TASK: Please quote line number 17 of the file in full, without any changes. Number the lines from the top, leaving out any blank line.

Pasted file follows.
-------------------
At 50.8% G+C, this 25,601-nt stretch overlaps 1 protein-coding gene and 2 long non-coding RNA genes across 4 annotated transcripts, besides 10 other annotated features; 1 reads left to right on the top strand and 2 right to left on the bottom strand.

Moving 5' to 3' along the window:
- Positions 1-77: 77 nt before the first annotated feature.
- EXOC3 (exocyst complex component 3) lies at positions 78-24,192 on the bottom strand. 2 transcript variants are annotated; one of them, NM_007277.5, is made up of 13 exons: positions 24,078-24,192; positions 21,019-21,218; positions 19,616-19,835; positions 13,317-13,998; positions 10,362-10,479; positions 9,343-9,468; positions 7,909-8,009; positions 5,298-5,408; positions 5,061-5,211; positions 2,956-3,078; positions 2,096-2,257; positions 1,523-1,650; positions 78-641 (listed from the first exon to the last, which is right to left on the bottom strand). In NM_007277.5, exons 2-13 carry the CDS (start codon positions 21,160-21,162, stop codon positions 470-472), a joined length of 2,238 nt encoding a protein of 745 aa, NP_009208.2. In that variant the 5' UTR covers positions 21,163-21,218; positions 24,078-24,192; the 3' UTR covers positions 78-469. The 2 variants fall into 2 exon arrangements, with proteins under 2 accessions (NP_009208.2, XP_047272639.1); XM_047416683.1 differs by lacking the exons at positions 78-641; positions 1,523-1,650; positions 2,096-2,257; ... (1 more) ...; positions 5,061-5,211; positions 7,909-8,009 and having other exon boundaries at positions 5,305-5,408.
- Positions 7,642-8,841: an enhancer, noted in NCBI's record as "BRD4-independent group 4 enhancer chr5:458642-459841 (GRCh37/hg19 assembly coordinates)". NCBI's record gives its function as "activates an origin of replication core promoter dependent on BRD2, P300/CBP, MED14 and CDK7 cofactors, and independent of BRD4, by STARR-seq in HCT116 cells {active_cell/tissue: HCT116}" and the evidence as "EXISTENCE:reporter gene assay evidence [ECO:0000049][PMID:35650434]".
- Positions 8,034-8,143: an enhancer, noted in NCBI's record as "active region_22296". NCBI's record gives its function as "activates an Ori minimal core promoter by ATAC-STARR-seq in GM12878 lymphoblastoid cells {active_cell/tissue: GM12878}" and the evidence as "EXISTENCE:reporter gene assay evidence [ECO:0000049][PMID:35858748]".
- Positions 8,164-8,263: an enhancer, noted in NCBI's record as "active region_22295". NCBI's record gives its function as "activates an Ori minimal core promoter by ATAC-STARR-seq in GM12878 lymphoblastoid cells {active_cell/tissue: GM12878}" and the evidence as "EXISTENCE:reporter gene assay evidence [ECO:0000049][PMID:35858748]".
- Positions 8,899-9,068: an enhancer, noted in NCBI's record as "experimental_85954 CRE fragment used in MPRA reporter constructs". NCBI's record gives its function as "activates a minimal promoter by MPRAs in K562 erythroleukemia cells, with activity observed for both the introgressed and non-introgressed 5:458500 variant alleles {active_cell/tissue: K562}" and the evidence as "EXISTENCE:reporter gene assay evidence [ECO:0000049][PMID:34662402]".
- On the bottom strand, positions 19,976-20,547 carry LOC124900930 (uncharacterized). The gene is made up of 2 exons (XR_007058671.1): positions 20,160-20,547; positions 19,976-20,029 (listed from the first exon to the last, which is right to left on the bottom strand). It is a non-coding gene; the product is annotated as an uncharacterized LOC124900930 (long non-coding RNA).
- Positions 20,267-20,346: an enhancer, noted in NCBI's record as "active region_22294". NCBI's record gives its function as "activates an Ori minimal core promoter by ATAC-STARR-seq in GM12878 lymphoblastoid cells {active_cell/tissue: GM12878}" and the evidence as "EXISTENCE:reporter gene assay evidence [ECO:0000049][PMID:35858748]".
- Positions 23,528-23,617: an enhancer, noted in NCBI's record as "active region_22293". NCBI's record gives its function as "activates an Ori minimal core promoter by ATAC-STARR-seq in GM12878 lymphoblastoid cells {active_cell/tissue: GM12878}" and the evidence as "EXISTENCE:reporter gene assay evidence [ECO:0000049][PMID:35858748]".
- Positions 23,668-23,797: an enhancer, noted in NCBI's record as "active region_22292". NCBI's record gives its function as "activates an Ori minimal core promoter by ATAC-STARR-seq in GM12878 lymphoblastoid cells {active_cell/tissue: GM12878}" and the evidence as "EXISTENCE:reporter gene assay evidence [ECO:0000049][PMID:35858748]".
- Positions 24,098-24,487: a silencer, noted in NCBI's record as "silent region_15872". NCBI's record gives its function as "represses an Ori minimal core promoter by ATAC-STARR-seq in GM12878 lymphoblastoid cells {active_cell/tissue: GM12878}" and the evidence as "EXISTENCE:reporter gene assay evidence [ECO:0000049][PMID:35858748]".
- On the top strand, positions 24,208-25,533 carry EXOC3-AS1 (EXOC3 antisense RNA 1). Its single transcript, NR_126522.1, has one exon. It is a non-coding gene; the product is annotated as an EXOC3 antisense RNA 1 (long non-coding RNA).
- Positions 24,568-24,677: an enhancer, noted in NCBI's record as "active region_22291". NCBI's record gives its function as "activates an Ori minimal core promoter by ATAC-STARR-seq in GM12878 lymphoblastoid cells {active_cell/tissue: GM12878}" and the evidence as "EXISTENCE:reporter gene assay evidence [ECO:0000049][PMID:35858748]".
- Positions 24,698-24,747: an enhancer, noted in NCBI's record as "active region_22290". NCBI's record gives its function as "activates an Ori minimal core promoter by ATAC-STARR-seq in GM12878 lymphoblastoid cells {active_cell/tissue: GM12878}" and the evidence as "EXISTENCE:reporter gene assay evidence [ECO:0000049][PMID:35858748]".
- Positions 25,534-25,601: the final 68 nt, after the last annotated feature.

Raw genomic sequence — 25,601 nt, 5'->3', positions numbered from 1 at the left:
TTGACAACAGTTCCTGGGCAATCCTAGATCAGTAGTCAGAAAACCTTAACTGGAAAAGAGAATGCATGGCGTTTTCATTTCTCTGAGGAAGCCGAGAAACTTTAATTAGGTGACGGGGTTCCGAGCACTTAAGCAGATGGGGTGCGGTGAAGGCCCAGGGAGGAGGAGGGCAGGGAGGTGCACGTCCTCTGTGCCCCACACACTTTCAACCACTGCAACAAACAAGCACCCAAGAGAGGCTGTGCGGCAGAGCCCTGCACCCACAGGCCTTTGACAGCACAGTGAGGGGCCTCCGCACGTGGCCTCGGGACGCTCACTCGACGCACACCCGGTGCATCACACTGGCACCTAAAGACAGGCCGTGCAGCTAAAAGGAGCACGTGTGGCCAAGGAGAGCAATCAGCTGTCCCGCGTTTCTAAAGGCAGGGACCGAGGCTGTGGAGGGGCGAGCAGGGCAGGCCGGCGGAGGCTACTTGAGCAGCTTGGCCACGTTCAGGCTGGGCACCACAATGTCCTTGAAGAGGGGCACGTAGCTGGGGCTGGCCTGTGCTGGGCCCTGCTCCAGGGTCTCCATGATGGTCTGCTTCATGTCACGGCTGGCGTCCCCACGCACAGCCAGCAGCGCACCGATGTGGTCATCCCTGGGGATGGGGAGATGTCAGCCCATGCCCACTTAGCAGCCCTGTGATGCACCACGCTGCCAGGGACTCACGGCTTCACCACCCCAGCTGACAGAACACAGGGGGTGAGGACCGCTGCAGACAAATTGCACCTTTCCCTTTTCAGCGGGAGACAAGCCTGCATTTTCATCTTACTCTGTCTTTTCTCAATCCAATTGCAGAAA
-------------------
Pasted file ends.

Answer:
- Positions 25,534-25,601: the final 68 nt, after the last annotated feature.